international human rights*
The country I come from has been profoundly and uniquely affected by its civil-rights movement. I am an activist in the radical-feminist antipornography movement there, but I also speak as one who came of age in the United States during a time of intense social upheaval and struggle, a time of radical change in human consciousness, as regards interpersonal ethics and racial identity. The US civil-rights movement occurred when descendants of slaves confronted those whose social status and very identity as 'whites' was dependent upon prejudice, discrimination, and political persecution—all backed up by entrenched economic policy and the law of the land that bound states together. Racial identity for 'whites' had necessarily meant oppression of 'blacks', and US law was written by eighteenth-century slaveholders in part to secure white rights.
From this historical perspective, the concept of civil rights, or human rights, cannot be abstracted away from identity politics—the domination done to have a dominant identity. Human rights are what identity politics must always deny. There can be no dominant identity apart from domination.
This legacy of the US civil rights movement has been inherited by the radical-feminist anti-pornography movement to which I proudly belong. This legacy is a keen, scalpel-like insight into the roots of identity politics—in this case oppression done to construct gender identity. The legacy of the US civil rights movement has prompted a comprehensive and liberatory political analysis that could potentially inspire real human freedom globally—freedom from being in any oppressed class, and freedom from belonging to any oppressor class. There is no greater freedom imaginable. There is no more important freedom to be fought for.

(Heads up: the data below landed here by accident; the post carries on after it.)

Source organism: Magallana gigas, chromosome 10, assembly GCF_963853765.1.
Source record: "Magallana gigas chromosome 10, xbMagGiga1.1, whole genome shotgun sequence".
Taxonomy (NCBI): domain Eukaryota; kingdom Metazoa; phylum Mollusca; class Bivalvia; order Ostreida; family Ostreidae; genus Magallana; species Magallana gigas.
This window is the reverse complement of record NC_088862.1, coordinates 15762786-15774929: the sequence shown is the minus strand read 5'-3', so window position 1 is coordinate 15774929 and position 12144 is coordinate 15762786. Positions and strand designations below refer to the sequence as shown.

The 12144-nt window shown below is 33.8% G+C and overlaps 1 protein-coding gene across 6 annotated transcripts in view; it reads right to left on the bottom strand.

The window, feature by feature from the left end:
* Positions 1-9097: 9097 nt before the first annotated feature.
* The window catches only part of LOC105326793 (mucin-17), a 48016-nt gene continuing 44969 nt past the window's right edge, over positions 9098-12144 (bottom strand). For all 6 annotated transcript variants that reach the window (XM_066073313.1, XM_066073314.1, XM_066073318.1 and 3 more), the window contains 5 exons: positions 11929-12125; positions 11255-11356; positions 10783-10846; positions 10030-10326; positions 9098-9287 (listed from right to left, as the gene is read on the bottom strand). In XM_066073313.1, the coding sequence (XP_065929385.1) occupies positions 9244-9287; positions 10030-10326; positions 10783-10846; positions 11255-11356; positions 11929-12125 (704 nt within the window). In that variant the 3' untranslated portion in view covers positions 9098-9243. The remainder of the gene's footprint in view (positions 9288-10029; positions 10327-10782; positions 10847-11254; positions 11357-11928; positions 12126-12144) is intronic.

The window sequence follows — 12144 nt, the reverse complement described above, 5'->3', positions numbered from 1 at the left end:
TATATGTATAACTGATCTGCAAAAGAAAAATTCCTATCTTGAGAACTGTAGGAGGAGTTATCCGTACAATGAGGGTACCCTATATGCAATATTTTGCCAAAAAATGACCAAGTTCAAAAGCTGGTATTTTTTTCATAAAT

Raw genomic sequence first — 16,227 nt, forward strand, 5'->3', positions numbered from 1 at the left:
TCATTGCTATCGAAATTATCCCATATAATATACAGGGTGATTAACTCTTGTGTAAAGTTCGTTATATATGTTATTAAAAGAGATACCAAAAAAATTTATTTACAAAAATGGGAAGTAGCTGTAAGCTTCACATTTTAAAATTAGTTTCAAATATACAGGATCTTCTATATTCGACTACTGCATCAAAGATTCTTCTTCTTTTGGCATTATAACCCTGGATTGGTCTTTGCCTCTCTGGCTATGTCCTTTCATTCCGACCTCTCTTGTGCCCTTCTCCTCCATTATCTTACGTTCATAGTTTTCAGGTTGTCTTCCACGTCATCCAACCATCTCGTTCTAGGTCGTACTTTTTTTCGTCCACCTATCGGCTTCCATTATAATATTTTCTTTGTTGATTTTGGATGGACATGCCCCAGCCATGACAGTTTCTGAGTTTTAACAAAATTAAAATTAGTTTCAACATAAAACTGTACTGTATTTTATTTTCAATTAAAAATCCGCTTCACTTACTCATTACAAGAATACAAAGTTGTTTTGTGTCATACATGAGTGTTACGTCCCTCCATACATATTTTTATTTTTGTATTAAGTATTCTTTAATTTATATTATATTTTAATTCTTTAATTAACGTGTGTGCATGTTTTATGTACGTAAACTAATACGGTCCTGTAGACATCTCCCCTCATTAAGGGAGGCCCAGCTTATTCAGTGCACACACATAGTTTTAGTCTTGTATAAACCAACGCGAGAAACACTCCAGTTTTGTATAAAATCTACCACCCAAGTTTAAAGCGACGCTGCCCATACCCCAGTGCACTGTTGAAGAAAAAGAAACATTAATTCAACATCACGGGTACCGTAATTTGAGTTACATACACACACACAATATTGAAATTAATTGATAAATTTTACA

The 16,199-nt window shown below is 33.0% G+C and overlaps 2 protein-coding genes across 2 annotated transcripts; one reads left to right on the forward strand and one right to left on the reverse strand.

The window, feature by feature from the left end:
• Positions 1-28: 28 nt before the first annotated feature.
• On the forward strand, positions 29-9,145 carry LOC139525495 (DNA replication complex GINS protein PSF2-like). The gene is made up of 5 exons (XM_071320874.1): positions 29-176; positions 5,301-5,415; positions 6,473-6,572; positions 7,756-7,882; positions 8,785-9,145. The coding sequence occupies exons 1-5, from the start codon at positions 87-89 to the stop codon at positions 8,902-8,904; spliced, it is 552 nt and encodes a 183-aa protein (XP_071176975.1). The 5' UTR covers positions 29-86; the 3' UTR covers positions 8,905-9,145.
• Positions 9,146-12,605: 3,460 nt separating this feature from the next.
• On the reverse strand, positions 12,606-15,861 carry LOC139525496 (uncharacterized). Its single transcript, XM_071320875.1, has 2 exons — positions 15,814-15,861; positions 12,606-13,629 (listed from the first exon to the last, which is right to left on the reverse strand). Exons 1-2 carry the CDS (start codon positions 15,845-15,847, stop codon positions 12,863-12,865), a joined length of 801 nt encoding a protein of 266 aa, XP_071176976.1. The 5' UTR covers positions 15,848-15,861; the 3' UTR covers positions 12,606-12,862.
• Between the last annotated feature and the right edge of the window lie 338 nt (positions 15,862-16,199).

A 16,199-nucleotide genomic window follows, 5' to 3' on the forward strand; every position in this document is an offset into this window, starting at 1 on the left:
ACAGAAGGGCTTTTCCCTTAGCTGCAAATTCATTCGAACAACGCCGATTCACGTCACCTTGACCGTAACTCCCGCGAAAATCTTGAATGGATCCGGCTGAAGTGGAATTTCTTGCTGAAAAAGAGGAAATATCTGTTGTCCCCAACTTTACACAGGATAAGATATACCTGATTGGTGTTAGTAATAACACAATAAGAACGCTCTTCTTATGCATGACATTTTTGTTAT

* Out of concern for the influx of pornography into Britain that seemed likely as Western
Europe became a unified economy, the Gracewell Institute—a registered charity for the
study and treatment of sex offenders—sponsored an international conference in
Birmingham, England, on November 12, 1992, entitled 'Pornography … and Sexual
Crime (Implications for an Integrated Europe)'. The profeminist writer and activist John
Stoltenberg—cofounder of Men Against Pornography in New York and author of
Refusing to Be a Man—was among the invited speakers. This essay is based on his